Posts Tagged ‘SQL’

Running Many Batch Statements in Parallel

January 8, 2012 6 comments

imageWhen designing highly scalable architectures for modern machines, you will often need to do some form of manual parallelism control. Managing this is not always easy, but in this blog I will give you one piece of my toolbox to help you.

Let us walk through an example together, a tiny case study. This is a problem which many of you will be familiar with.

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Implementing MurmurHash and CRC for SQLCLR

December 7, 2011 2 comments

As we saw in my previous post, the build in hash functions of SQL Server were either expensive with good distribution, or cheap, but with poor distribution. As a breath of fresh air, let us look at a useful magic quadrant:



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The Ascending Column Problem in Fact Tables –Part two: Stat Job!

July 7, 2011 3 comments

In my last post I described a common problem with statistics in data warehouses. I also directed you to a trace flag that partially solves the problem. There is an issue with this trace flag: at the time of writing this blog, it does not work on a partitioned tables. Considering that large tables tend to be partitioned, this could be an issue.

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Latch and Spinlock Papers Published on Microsoft

July 1, 2011 Leave a comment

I am happy to announce that my team mates, Ewan Fairweather and Mike Ruthruff have published two excellent whitepapers on latch and spinlock diagnosis. You can find them here:

Pay special attention to the spinlock scripts, you will find an interesting trace flag in there that sheds more light on my intentionally vague dodging of the call stack subject in my blog entry here. I am sorry that I did not provide more details in the blog, but I did not want to give the plot away Smile

I am very proud to have Ewan take over the OLTP tuning on the SQLCAT  team here in EMEA. Buy this guy a drink next time you meet him at a conference and have a chat with him about scalability.

Small differences between SQL Server and PostgreSQL

May 19, 2011 14 comments

In my copious amount of spare time Smile, I am currently working with Gapminder to build a data warehouse. We are using PostgreSQL and Ruby Rails as the development platform.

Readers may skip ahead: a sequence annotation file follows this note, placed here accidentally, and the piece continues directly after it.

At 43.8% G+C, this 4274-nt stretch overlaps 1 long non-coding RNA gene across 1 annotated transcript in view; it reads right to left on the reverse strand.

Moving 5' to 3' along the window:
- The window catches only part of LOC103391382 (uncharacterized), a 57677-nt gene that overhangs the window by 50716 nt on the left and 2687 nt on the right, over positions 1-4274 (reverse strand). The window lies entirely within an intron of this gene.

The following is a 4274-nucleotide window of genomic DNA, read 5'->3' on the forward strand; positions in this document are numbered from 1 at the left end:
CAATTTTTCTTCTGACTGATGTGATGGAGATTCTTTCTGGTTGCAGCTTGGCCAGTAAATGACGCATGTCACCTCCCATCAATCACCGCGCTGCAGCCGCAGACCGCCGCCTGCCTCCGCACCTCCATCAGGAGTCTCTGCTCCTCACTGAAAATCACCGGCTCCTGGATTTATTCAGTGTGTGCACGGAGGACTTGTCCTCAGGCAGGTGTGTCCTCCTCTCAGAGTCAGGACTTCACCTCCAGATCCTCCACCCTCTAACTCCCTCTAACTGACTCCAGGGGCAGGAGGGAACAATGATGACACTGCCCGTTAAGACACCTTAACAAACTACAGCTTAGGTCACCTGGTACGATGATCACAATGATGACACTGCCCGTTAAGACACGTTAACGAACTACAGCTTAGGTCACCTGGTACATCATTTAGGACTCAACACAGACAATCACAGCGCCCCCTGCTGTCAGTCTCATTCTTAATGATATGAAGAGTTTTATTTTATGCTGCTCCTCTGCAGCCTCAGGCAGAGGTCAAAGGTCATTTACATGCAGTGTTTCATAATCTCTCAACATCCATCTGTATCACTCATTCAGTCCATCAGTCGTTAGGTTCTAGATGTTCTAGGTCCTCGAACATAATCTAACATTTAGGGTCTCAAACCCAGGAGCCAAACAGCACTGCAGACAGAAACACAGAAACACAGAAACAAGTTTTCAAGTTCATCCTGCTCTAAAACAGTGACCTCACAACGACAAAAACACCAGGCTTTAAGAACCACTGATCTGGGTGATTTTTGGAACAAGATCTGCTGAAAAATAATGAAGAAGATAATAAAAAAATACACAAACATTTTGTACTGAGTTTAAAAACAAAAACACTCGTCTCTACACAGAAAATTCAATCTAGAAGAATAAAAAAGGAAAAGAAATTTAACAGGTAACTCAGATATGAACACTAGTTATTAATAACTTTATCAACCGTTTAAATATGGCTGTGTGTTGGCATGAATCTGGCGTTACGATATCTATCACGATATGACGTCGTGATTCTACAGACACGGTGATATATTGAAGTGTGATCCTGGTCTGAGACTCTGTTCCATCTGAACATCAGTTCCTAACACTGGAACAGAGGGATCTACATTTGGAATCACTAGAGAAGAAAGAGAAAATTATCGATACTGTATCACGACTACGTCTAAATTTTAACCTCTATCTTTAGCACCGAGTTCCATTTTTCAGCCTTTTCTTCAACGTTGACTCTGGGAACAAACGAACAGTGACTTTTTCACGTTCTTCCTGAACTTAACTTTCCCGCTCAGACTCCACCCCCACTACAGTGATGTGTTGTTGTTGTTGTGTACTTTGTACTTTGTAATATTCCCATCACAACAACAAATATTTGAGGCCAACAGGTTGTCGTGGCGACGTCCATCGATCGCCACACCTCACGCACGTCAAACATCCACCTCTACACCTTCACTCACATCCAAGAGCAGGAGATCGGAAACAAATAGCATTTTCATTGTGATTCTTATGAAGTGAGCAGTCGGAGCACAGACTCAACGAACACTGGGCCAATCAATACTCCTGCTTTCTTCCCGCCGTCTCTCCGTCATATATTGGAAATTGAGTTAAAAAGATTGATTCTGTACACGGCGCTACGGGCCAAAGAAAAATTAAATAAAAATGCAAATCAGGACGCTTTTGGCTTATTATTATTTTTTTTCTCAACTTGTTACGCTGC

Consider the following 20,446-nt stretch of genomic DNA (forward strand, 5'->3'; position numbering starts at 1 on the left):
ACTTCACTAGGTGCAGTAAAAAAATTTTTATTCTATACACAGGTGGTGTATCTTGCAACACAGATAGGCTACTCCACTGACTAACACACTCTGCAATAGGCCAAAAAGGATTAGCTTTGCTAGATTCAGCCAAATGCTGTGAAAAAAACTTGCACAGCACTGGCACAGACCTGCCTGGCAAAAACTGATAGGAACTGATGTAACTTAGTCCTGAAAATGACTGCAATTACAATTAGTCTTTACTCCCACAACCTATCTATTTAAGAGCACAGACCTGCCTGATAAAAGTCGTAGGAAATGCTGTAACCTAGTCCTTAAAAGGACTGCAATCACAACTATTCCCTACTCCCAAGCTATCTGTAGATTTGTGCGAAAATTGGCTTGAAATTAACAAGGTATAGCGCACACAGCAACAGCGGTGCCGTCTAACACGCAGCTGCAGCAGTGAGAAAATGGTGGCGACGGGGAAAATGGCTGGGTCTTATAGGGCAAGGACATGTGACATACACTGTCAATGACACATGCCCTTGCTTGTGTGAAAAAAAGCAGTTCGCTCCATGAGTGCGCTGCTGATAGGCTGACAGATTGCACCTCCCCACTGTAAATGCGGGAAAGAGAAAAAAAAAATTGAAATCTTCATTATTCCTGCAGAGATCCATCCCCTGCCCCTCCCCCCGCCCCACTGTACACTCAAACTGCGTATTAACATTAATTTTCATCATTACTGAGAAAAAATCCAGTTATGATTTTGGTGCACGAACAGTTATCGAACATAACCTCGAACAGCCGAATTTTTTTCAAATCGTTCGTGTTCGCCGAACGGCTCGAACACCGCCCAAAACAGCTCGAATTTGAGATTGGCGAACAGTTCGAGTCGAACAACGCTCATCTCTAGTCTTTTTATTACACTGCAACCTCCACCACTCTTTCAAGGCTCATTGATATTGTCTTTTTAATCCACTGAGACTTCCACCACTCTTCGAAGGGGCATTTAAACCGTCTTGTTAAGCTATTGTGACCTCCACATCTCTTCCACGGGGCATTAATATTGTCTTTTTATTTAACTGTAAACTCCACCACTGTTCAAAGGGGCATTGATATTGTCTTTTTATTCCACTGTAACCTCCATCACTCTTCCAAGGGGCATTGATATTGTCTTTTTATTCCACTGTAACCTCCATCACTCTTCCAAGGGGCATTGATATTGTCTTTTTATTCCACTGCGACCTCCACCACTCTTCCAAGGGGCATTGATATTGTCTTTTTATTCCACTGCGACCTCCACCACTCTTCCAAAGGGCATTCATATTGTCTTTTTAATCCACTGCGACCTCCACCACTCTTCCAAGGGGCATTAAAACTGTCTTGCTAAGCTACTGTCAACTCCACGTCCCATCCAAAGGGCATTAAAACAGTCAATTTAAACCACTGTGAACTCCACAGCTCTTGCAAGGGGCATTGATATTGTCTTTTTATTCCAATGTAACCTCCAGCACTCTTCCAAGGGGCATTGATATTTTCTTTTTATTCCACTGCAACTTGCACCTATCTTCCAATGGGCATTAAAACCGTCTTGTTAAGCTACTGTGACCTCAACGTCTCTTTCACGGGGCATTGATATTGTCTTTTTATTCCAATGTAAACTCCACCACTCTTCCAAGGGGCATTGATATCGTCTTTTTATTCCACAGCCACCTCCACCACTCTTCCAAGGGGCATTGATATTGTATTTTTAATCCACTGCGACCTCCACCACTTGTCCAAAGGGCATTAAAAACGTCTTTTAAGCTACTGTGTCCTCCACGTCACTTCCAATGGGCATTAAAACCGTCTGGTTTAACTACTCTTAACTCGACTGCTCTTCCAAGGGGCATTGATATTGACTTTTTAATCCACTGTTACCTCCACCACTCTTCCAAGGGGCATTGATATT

As I learn PostgreSQL, I am running into some interesting differences. For the SQL Server/PostgreSQL people out there, I thought it might be interesting to describe some of them in case you are transitioning from one to the other.

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Grade of the Steel: Introduction

May 1, 2011 Leave a comment

There are a lot of things I want to say on this blog, so I do apologize in advance for jumping a bit between subjects. I will shortly write the next installment of my data modeling series – but before that, I want to let you know about some exciting new tests that I am working on in my copious amount of spare time Smile.

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Utility functions: fn_convert_to_base and fn_nums

April 26, 2011 3 comments

I will often use code to illustrate my points in this blog. Because data generation is a big part of these examples, I will take the chance to introduce a few functions that I find useful for that. I will use these functions in my examples, so refer to the Utilities category on this blog to find the source. Most of these functions are adaption from other users of SQL Server and I will do my utmost to give credit where credit is due. If you feel you are the owner of the original idea – please send me an email so I can give you proper credit.

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Doing FIRST and LAST aggregates in SQL Server 2005

July 10, 2006 Leave a comment

Users of Microsoft Access may be familiar with the aggregation functions FIRST and LAST. Basically, what you want from these aggregates is to scan the tables in a sorted order. The first or last value encountered in each group is send to the output – much like the existing SQL Server MIN/MAX function.

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